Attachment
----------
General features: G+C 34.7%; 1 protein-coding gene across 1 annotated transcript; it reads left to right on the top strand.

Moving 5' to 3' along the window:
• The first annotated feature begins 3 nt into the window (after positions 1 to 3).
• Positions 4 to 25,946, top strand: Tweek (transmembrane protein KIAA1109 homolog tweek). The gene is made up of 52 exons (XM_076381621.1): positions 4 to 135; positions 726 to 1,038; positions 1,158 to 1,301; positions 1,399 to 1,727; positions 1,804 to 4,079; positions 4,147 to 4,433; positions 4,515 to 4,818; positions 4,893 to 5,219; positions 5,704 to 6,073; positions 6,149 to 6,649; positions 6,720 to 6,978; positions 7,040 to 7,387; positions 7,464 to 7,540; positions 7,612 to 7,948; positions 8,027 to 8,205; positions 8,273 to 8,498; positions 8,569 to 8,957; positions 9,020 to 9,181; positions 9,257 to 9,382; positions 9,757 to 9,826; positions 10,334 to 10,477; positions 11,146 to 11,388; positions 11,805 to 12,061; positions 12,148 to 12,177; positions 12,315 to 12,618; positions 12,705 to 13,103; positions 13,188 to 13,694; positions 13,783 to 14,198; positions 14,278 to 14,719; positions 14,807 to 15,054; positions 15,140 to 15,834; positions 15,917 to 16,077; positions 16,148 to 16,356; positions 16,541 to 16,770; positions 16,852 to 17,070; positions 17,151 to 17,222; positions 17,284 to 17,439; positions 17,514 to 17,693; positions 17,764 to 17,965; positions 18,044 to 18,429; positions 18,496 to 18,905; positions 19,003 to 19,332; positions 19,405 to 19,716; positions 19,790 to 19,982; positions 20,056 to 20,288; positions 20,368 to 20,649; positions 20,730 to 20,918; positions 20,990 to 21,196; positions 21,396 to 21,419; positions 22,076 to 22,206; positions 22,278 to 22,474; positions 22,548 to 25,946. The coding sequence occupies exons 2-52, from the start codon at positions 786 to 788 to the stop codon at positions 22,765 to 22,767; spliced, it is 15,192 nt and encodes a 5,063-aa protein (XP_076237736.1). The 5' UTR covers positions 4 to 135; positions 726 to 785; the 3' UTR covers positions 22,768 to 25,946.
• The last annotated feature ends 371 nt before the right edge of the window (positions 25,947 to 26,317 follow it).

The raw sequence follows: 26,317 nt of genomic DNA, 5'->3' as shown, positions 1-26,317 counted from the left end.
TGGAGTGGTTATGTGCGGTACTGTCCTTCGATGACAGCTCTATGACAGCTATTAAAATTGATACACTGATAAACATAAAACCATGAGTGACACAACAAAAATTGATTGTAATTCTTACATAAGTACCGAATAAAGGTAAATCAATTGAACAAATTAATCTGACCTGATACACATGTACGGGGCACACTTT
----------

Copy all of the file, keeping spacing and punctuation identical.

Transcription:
General features: G+C 34.7%; 1 protein-coding gene across 1 annotated transcript; it reads left to right on the top strand.

Moving 5' to 3' along the window:
• The first annotated feature begins 3 nt into the window (after positions 1 to 3).
• Positions 4 to 25,946, top strand: Tweek (transmembrane protein KIAA1109 homolog tweek). The gene is made up of 52 exons (XM_076381621.1): positions 4 to 135; positions 726 to 1,038; positions 1,158 to 1,301; positions 1,399 to 1,727; positions 1,804 to 4,079; positions 4,147 to 4,433; positions 4,515 to 4,818; positions 4,893 to 5,219; positions 5,704 to 6,073; positions 6,149 to 6,649; positions 6,720 to 6,978; positions 7,040 to 7,387; positions 7,464 to 7,540; positions 7,612 to 7,948; positions 8,027 to 8,205; positions 8,273 to 8,498; positions 8,569 to 8,957; positions 9,020 to 9,181; positions 9,257 to 9,382; positions 9,757 to 9,826; positions 10,334 to 10,477; positions 11,146 to 11,388; positions 11,805 to 12,061; positions 12,148 to 12,177; positions 12,315 to 12,618; positions 12,705 to 13,103; positions 13,188 to 13,694; positions 13,783 to 14,198; positions 14,278 to 14,719; positions 14,807 to 15,054; positions 15,140 to 15,834; positions 15,917 to 16,077; positions 16,148 to 16,356; positions 16,541 to 16,770; positions 16,852 to 17,070; positions 17,151 to 17,222; positions 17,284 to 17,439; positions 17,514 to 17,693; positions 17,764 to 17,965; positions 18,044 to 18,429; positions 18,496 to 18,905; positions 19,003 to 19,332; positions 19,405 to 19,716; positions 19,790 to 19,982; positions 20,056 to 20,288; positions 20,368 to 20,649; positions 20,730 to 20,918; positions 20,990 to 21,196; positions 21,396 to 21,419; positions 22,076 to 22,206; positions 22,278 to 22,474; positions 22,548 to 25,946. The coding sequence occupies exons 2-52, from the start codon at positions 786 to 788 to the stop codon at positions 22,765 to 22,767; spliced, it is 15,192 nt and encodes a 5,063-aa protein (XP_076237736.1). The 5' UTR covers positions 4 to 135; positions 726 to 785; the 3' UTR covers positions 22,768 to 25,946.
• The last annotated feature ends 371 nt before the right edge of the window (positions 25,947 to 26,317 follow it).

The raw sequence follows: 26,317 nt of genomic DNA, 5'->3' as shown, positions 1-26,317 counted from the left end.
TGGAGTGGTTATGTGCGGTACTGTCCTTCGATGACAGCTCTATGACAGCTATTAAAATTGATACACTGATAAACATAAAACCATGAGTGACACAACAAAAATTGATTGTAATTCTTACATAAGTACCGAATAAAGGTAAATCAATTGAACAAATTAATCTGACCTGATACACATGTACGGGGCACACTTT